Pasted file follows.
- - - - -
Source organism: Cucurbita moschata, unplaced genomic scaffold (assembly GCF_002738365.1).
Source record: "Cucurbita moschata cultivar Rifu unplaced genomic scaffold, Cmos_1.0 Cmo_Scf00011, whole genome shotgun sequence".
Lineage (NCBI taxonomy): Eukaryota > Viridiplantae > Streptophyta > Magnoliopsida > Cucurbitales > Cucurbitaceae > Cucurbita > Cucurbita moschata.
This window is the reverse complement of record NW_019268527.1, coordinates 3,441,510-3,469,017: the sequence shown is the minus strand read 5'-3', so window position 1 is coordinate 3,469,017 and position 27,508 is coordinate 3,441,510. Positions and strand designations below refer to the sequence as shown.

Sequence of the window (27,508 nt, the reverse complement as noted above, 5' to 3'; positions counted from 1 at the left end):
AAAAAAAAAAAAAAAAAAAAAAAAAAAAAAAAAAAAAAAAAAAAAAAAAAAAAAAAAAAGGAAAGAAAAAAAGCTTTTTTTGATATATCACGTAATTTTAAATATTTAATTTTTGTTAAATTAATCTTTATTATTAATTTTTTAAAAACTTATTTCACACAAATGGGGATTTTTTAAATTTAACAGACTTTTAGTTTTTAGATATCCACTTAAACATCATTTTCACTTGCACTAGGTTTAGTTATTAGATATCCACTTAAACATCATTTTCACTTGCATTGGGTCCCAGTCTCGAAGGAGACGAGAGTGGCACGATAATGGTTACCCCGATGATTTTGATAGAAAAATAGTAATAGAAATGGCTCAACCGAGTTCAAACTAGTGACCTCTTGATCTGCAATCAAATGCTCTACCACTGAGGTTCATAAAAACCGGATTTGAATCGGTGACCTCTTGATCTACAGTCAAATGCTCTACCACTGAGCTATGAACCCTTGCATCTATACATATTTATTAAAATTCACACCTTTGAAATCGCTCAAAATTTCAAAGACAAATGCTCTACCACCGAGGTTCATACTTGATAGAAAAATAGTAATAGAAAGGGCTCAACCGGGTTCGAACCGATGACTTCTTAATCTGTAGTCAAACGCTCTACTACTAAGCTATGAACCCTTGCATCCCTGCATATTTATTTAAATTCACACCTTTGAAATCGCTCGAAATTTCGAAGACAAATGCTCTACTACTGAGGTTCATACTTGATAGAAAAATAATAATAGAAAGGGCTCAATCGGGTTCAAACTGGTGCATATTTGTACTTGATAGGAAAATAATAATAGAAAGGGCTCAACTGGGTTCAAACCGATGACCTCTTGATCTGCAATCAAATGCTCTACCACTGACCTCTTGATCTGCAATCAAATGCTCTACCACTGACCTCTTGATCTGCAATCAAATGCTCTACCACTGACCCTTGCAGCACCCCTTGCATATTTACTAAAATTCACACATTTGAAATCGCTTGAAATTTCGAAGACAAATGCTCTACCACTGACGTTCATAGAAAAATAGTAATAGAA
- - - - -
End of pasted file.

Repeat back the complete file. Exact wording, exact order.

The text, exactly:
Source organism: Cucurbita moschata, unplaced genomic scaffold (assembly GCF_002738365.1).
Source record: "Cucurbita moschata cultivar Rifu unplaced genomic scaffold, Cmos_1.0 Cmo_Scf00011, whole genome shotgun sequence".
Lineage (NCBI taxonomy): Eukaryota > Viridiplantae > Streptophyta > Magnoliopsida > Cucurbitales > Cucurbitaceae > Cucurbita > Cucurbita moschata.
This window is the reverse complement of record NW_019268527.1, coordinates 3,441,510-3,469,017: the sequence shown is the minus strand read 5'-3', so window position 1 is coordinate 3,469,017 and position 27,508 is coordinate 3,441,510. Positions and strand designations below refer to the sequence as shown.

Sequence of the window (27,508 nt, the reverse complement as noted above, 5' to 3'; positions counted from 1 at the left end):
AAAAAAAAAAAAAAAAAAAAAAAAAAAAAAAAAAAAAAAAAAAAAAAAAAAAAAAAAAAGGAAAGAAAAAAAGCTTTTTTTGATATATCACGTAATTTTAAATATTTAATTTTTGTTAAATTAATCTTTATTATTAATTTTTTAAAAACTTATTTCACACAAATGGGGATTTTTTAAATTTAACAGACTTTTAGTTTTTAGATATCCACTTAAACATCATTTTCACTTGCACTAGGTTTAGTTATTAGATATCCACTTAAACATCATTTTCACTTGCATTGGGTCCCAGTCTCGAAGGAGACGAGAGTGGCACGATAATGGTTACCCCGATGATTTTGATAGAAAAATAGTAATAGAAATGGCTCAACCGAGTTCAAACTAGTGACCTCTTGATCTGCAATCAAATGCTCTACCACTGAGGTTCATAAAAACCGGATTTGAATCGGTGACCTCTTGATCTACAGTCAAATGCTCTACCACTGAGCTATGAACCCTTGCATCTATACATATTTATTAAAATTCACACCTTTGAAATCGCTCAAAATTTCAAAGACAAATGCTCTACCACCGAGGTTCATACTTGATAGAAAAATAGTAATAGAAAGGGCTCAACCGGGTTCGAACCGATGACTTCTTAATCTGTAGTCAAACGCTCTACTACTAAGCTATGAACCCTTGCATCCCTGCATATTTATTTAAATTCACACCTTTGAAATCGCTCGAAATTTCGAAGACAAATGCTCTACTACTGAGGTTCATACTTGATAGAAAAATAATAATAGAAAGGGCTCAATCGGGTTCAAACTGGTGCATATTTGTACTTGATAGGAAAATAATAATAGAAAGGGCTCAACTGGGTTCAAACCGATGACCTCTTGATCTGCAATCAAATGCTCTACCACTGACCTCTTGATCTGCAATCAAATGCTCTACCACTGACCTCTTGATCTGCAATCAAATGCTCTACCACTGACCCTTGCAGCACCCCTTGCATATTTACTAAAATTCACACATTTGAAATCGCTTGAAATTTCGAAGACAAATGCTCTACCACTGACGTTCATAGAAAAATAGTAATAGAA